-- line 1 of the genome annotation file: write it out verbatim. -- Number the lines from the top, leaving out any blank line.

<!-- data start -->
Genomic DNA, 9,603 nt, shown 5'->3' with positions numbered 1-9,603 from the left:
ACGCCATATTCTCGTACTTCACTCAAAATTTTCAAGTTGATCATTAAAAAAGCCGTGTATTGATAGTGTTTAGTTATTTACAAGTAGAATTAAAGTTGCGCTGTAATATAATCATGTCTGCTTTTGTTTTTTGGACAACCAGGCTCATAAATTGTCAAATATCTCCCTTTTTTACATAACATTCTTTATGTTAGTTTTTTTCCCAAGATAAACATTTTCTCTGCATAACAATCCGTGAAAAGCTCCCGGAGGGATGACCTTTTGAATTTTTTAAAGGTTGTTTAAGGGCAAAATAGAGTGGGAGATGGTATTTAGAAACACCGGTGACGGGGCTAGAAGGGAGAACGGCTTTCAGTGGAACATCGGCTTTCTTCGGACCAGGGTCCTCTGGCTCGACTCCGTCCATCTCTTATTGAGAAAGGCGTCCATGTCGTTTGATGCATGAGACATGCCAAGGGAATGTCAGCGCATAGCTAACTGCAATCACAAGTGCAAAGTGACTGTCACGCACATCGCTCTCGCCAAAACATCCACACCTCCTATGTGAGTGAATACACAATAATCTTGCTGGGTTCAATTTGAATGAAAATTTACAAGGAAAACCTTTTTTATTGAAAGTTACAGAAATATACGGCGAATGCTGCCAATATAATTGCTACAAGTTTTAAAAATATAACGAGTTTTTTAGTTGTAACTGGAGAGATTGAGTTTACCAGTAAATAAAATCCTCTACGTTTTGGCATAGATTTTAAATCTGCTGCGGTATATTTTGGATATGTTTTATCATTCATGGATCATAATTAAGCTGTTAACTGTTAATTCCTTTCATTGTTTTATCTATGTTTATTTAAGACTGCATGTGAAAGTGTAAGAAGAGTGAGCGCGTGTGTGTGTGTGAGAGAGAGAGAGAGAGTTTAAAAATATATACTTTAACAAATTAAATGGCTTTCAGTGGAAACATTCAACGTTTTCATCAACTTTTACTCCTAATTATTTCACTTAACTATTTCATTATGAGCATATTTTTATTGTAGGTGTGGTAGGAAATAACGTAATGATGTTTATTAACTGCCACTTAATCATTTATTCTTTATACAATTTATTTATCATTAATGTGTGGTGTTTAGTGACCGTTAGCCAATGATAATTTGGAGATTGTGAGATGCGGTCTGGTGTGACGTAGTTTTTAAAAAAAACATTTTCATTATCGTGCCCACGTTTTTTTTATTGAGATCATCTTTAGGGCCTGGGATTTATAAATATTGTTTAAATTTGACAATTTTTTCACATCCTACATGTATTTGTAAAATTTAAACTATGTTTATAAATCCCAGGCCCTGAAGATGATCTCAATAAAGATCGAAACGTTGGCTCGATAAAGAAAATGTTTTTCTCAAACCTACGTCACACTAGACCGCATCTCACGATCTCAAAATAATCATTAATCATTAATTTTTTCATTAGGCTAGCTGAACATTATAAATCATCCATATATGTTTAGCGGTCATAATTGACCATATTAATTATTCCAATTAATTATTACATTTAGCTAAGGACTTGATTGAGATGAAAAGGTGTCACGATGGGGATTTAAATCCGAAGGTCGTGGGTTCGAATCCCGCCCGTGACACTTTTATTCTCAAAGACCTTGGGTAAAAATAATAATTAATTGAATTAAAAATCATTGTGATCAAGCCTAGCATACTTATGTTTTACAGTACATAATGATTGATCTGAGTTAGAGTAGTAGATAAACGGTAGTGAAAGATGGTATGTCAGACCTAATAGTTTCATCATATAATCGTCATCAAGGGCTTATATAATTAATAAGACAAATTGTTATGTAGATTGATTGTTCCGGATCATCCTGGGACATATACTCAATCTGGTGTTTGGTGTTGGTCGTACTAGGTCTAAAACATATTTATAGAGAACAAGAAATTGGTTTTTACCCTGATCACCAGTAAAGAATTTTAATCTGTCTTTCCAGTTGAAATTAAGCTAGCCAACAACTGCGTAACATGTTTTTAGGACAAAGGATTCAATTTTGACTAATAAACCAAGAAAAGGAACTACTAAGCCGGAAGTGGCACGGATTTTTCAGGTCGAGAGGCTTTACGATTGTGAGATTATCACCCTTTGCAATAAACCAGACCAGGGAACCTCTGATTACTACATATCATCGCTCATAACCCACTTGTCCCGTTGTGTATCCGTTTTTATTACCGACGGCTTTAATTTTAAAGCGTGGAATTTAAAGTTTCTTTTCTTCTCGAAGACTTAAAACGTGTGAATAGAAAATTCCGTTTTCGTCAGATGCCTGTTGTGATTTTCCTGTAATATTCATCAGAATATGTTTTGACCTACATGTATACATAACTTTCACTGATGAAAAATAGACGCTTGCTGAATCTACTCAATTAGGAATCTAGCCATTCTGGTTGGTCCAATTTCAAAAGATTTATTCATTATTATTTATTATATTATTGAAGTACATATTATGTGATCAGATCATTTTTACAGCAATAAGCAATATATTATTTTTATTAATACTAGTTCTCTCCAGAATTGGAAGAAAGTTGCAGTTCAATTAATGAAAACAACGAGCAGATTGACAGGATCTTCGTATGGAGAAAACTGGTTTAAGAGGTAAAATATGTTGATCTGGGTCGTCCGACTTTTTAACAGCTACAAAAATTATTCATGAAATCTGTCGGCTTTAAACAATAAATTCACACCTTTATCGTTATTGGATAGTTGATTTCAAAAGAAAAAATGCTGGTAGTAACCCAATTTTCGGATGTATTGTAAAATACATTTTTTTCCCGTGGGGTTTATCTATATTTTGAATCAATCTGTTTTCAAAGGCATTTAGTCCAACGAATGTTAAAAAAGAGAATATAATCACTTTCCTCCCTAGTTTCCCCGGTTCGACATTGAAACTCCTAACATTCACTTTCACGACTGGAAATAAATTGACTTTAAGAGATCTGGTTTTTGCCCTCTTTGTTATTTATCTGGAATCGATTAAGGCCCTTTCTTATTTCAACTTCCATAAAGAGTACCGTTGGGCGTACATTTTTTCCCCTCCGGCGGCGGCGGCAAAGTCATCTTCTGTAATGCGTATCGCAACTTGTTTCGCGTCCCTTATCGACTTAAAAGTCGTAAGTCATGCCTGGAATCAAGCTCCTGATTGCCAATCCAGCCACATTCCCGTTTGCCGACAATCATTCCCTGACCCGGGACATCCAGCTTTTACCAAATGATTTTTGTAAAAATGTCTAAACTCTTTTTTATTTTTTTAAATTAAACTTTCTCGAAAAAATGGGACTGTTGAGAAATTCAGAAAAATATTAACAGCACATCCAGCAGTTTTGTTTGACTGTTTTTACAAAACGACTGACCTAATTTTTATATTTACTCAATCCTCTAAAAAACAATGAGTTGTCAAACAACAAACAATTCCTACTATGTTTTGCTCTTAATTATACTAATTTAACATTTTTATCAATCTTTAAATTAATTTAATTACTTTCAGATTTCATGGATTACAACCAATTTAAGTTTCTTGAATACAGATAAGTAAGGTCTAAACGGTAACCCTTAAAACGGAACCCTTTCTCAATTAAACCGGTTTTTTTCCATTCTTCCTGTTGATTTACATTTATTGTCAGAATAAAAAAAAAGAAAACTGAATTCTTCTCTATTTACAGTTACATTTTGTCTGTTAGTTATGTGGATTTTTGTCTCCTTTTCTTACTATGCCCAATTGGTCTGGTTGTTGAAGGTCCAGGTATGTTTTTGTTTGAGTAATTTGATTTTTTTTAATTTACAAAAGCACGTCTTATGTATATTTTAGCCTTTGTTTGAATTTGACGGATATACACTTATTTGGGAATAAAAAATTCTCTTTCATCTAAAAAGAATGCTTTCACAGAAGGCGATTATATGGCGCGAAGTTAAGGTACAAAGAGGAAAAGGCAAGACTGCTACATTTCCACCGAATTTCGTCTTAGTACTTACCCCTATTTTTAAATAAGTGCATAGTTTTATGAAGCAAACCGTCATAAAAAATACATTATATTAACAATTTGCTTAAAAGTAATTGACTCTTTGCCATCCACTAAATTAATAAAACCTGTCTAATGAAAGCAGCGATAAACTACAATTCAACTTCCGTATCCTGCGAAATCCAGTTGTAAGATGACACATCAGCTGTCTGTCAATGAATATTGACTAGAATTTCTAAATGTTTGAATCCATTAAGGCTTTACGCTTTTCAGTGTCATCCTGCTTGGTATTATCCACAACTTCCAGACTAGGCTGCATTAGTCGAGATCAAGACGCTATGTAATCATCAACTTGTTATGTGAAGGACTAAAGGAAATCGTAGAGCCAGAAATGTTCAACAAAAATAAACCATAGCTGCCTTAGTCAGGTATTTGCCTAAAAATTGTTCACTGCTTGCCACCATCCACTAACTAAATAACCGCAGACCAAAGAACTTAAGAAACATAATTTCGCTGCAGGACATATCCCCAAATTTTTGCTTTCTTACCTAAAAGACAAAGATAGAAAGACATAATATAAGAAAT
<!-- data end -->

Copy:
Genomic DNA, 9,603 nt, shown 5'->3' with positions numbered 1-9,603 from the left: